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Henry Kissinger
Editorials
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Kissinger’s dirty hands

The late American statesman wielded a blend of cunning and ruthlessness to influence global politics

Protesters at Henry Kissinger's appearance before the U.S. Senate in 2015
Protesters at Henry Kissinger's appearance before the U.S. Senate in January 2015.J. Scott Applewhite (AP)

Henry Kissinger, who died on November 30 at the remarkable age of 100, undeniably left an indelible mark on recent world history through his ideas, diplomatic prowess and political acumen. He stands as a shining example of an intellectual who wholeheartedly embraced the role of statesman during a critical juncture for his nation. Serving as Secretary of State and National Security Advisor during an eight-year tenure in the White House, Kissinger played a pivotal role in bringing an end to the Vietnam War, initiating a policy of détente with the USSR, and ushering in an era of globalization by forging ties with an isolationist China led by Mao Zedong.

While the Watergate scandal slowly encircled President Nixon, Kissinger negotiated for a ceasefire in the Yom Kippur War and Israel’s withdrawal from the Sinai Peninsula. The resulting armistice influenced the map of the Middle East that emerged (and remains today) after the Camp David Accords between Egyptian President Anwar Sadat and Israeli Prime Minister Menachem Begin.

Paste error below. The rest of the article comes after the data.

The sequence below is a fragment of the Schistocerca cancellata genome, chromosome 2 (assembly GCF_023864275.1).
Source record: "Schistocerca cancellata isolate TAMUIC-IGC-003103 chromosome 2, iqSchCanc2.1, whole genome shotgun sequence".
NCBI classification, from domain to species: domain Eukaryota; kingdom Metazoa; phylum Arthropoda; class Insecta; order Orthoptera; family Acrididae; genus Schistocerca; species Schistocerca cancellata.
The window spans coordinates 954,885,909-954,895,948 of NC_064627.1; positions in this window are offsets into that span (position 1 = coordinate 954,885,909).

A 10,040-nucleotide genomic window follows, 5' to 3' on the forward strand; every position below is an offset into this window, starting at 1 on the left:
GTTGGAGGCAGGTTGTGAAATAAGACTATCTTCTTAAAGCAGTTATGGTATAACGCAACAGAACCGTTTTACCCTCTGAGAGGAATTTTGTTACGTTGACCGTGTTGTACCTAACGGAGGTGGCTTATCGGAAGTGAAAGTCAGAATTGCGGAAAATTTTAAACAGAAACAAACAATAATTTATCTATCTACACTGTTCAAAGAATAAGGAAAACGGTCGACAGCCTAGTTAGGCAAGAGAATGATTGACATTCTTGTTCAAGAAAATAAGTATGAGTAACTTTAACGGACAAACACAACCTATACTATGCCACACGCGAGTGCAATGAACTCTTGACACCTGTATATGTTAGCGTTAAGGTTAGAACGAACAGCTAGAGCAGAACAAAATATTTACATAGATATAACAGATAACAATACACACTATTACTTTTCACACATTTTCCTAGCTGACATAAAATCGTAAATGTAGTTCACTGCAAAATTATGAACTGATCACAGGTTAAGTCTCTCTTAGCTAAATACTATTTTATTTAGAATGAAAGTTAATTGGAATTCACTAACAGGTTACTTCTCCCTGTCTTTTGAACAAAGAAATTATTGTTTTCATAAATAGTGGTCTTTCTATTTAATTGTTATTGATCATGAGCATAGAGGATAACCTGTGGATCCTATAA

In the ever-evolving international landscape, Henry Kissinger’s impact is profound and contentious. While universally acknowledged for his experience, wisdom, and intellect, the late statesman is also associated with the moral ambiguity, cynicism and impunity of his involvement in prolonging the Vietnam War and the indiscriminate U.S. bombing campaign in Cambodia. Kissinger was also complicit in Washington’s inaction during Pakistan’s genocidal war in Bangladesh and support of military coups in Chile and other Latin American countries, episodes that have severely tarnished his legacy. In 1973, Kissinger was a key player in Augusto Pinochet’s violent overthrow of Salvador Allende’s democratic government in Chile. But three months later, Kissinger was awarded the Nobel Peace Prize for his work in negotiating a ceasefire in the Vietnam War, leading several members of the Nobel Committee to resign in protest.

Recognized as one of the most exceptional strategists of the 20th century, Kissinger left government in the mid-1970s and leveraged his skills, contacts and reputation in a prosperous political consulting business that attracted clients with a wide range of ideologies. When George W. Bush appointed him chair of the 9/11 Commission in November 2022, Kissinger resigned a month later to address concerns about potential conflicts of interest related to his affiliations with various governments and political figures.

The ambiguity of his legacy as a pragmatist thinker who deftly manipulated the international balance of power was not lost on anyone. As news of his death spread, Kissinger garnered praise and admiration from staunch U.S. adversaries and autocrats like Vladimir Putin and Xi Jinping. However, such accolades offer little solace to the countless unnamed victims of his cunning and ruthless policies.

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